Alas Poor Infineon

After the appalling mess Blackstone and KKR have made of their acquisitions Freescale and NXP, it beggars belief that another semiconductor company can be welcoming the advances of a private equity company.


But here’s Infineon getting into a tortuous deal with the American private equity company Apollo.


The tortuous deal could lead to Apollo getting 29 per cent of Infineon on the cheap.


The wheeze is that Infineon offers a rights issue and, if any of the shares on offer aren’t taken up, Apollo gets them up for €2.15 apiece.


If Apollo gets them all at €2.15, it will have picked up 29% of Infineon for $700m


For all I know, Apollo has already got a stack of Infineon shares because they were as cheap as 38 Eurocents in March and have shot up to over  €2.60 in the last three months. Someone’s been buying.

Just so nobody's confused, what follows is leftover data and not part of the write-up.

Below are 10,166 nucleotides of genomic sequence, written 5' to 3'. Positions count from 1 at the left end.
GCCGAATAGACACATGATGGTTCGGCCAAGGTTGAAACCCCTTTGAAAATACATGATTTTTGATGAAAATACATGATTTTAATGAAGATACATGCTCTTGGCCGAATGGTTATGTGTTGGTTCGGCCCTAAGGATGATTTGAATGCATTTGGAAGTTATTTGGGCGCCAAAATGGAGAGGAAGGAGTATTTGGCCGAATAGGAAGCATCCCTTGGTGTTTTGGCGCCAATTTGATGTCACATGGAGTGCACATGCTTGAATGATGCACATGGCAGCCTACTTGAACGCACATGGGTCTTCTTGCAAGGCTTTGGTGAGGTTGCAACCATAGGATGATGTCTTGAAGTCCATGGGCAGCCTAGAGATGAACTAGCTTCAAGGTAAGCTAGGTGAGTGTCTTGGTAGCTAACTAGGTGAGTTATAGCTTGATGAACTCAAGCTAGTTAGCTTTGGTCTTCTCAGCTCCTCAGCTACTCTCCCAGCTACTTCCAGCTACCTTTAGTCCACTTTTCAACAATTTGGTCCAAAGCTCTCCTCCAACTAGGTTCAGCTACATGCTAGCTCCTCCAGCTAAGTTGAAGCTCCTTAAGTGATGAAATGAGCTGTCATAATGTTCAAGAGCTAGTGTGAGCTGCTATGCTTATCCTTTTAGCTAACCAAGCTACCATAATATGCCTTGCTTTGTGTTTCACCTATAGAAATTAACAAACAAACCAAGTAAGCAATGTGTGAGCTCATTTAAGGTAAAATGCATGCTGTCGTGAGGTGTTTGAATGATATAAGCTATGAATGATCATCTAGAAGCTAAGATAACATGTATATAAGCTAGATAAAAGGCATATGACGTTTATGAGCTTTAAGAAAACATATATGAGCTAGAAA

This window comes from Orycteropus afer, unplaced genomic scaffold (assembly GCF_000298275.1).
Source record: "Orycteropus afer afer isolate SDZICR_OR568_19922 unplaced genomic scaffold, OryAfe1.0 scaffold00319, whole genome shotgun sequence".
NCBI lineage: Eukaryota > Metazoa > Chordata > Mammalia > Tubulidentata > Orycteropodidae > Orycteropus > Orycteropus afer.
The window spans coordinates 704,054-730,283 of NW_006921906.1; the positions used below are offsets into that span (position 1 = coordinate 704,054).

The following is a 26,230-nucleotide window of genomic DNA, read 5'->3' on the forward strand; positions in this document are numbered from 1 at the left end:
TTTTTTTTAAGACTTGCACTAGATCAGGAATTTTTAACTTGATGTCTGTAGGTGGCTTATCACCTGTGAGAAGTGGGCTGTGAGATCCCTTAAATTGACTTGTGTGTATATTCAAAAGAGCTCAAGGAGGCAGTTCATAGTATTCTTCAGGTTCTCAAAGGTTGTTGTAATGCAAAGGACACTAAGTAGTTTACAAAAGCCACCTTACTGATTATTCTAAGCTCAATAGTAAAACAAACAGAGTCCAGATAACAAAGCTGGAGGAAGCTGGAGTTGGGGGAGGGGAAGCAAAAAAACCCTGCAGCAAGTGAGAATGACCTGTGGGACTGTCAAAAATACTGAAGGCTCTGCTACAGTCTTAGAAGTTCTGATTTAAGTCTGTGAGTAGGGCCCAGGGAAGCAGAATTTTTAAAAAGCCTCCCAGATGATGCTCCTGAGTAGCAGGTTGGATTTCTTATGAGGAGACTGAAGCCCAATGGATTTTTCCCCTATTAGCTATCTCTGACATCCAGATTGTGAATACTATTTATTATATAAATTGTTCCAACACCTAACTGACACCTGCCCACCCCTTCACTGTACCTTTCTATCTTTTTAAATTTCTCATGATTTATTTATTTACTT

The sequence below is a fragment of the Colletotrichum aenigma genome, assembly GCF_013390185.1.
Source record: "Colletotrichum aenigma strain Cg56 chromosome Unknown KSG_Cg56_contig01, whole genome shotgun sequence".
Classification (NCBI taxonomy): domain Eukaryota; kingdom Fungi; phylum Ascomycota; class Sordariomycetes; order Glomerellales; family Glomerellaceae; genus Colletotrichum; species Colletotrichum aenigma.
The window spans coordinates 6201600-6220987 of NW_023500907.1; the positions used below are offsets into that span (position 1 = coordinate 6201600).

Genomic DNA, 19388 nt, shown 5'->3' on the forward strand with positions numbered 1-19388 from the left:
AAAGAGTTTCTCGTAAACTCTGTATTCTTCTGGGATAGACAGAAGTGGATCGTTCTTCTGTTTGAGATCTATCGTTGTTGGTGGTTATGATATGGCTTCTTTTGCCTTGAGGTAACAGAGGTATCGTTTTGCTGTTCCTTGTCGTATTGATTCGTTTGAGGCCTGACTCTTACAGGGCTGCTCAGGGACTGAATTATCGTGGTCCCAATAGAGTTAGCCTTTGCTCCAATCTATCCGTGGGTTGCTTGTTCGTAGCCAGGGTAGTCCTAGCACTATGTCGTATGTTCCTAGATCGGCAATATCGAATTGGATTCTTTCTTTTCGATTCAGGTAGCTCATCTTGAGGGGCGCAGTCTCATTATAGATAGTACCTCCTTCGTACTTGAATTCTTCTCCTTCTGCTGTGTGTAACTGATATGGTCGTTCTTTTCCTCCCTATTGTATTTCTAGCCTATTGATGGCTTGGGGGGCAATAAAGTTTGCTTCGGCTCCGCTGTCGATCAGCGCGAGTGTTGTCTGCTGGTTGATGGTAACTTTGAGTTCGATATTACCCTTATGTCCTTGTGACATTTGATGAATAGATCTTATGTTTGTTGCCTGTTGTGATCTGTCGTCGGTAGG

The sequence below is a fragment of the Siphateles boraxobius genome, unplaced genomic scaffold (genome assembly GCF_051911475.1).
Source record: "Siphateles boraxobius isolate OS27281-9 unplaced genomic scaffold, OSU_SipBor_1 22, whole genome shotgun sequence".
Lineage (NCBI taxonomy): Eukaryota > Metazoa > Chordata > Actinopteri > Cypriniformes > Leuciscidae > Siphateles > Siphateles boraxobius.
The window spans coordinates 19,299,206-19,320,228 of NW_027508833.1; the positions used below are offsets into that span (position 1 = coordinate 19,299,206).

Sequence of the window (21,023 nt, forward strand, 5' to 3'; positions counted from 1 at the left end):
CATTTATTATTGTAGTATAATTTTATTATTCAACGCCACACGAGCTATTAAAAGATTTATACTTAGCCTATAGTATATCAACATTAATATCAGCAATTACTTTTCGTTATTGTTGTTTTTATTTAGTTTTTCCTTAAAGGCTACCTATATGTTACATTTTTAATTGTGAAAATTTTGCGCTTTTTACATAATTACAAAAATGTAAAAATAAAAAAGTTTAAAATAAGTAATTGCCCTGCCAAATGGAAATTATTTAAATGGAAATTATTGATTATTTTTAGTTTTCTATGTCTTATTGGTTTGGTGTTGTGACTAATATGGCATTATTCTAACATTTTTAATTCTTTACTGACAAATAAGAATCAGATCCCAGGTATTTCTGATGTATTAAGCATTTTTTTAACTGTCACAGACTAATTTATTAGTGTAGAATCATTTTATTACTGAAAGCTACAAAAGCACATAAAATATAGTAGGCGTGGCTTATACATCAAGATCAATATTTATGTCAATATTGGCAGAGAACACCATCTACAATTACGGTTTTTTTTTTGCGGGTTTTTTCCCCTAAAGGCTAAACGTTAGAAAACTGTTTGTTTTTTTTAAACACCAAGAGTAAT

If, through its underwriting of the rights issue, and its possible existing share-holdings, Apollo ends up with 30% of Infineon’s shares, it is obliged by German law to make a bid for the whole company.


If it can get away with the €2.15 price tag for all the shares, Apollo will have bought Infineon for around €2 billion, compared to the $11 billion valuation put on NXP by KKR, and the $17.6 billion valuation put on Freescale by Blackstone.


And then what will happen? Well that’s a no-brainer. Infineon will either be asset-stripped, or loaded up with huge debts, or very likely both.


For all those great engineers and dedicated souls who have made Infineon into a great engineering company, this is a terrible prospect.


For top management it will, very likely, be a lucrative bonanza.



  1. We’ll try, Adrian

  2. Fascinating line of discussion. Just want to add my gratitude, and hope you guys keep the discussion going!